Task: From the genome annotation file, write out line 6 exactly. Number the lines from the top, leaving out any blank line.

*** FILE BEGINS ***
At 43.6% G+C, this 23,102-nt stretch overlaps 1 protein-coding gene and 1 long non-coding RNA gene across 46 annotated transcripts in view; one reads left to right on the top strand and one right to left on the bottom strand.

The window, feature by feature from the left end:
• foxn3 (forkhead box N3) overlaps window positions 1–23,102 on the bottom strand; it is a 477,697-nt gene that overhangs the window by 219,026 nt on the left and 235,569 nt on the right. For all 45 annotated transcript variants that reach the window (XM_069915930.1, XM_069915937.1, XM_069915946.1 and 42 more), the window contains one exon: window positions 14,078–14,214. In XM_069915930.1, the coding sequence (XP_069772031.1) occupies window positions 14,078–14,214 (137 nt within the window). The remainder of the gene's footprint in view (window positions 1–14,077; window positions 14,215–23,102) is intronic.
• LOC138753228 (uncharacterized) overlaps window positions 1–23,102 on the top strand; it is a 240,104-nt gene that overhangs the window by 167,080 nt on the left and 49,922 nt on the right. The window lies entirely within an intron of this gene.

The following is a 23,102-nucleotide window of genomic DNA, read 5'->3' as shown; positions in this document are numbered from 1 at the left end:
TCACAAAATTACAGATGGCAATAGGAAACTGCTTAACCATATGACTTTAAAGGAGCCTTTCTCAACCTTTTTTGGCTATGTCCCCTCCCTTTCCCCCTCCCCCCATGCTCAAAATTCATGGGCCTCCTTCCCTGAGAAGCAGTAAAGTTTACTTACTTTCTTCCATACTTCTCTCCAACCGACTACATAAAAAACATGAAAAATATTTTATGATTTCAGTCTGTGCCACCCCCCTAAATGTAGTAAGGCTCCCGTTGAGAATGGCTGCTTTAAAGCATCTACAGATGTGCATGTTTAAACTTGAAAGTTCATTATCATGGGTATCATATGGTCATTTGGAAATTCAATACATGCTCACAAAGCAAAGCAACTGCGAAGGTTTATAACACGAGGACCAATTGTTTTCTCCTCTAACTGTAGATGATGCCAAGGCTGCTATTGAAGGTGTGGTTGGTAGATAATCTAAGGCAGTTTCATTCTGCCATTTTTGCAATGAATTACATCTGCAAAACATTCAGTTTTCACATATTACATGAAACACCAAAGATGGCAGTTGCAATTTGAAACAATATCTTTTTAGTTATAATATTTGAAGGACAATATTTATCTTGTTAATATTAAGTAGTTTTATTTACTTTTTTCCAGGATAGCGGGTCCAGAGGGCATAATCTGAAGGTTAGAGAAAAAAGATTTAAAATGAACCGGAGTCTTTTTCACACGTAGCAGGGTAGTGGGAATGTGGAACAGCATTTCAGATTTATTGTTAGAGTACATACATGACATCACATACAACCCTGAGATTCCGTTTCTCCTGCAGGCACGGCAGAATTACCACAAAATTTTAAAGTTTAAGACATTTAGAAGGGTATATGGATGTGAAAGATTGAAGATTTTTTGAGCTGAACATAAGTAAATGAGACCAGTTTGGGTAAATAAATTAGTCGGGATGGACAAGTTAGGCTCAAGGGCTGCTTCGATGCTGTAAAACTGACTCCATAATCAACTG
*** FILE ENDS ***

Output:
TCACAAAATTACAGATGGCAATAGGAAACTGCTTAACCATATGACTTTAAAGGAGCCTTTCTCAACCTTTTTTGGCTATGTCCCCTCCCTTTCCCCCTCCCCCCATGCTCAAAATTCATGGGCCTCCTTCCCTGAGAAGCAGTAAAGTTTACTTACTTTCTTCCATACTTCTCTCCAACCGACTACATAAAAAACATGAAAAATATTTTATGATTTCAGTCTGTGCCACCCCCCTAAATGTAGTAAGGCTCCCGTTGAGAATGGCTGCTTTAAAGCATCTACAGATGTGCATGTTTAAACTTGAAAGTTCATTATCATGGGTATCATATGGTCATTTGGAAATTCAATACATGCTCACAAAGCAAAGCAACTGCGAAGGTTTATAACACGAGGACCAATTGTTTTCTCCTCTAACTGTAGATGATGCCAAGGCTGCTATTGAAGGTGTGGTTGGTAGATAATCTAAGGCAGTTTCATTCTGCCATTTTTGCAATGAATTACATCTGCAAAACATTCAGTTTTCACATATTACATGAAACACCAAAGATGGCAGTTGCAATTTGAAACAATATCTTTTTAGTTATAATATTTGAAGGACAATATTTATCTTGTTAATATTAAGTAGTTTTATTTACTTTTTTCCAGGATAGCGGGTCCAGAGGGCATAATCTGAAGGTTAGAGAAAAAAGATTTAAAATGAACCGGAGTCTTTTTCACACGTAGCAGGGTAGTGGGAATGTGGAACAGCATTTCAGATTTATTGTTAGAGTACATACATGACATCACATACAACCCTGAGATTCCGTTTCTCCTGCAGGCACGGCAGAATTACCACAAAATTTTAAAGTTTAAGACATTTAGAAGGGTATATGGATGTGAAAGATTGAAGATTTTTTGAGCTGAACATAAGTAAATGAGACCAGTTTGGGTAAATAAATTAGTCGGGATGGACAAGTTAGGCTCAAGGGCTGCTTCGATGCTGTAAAACTGACTCCATAATCAACTG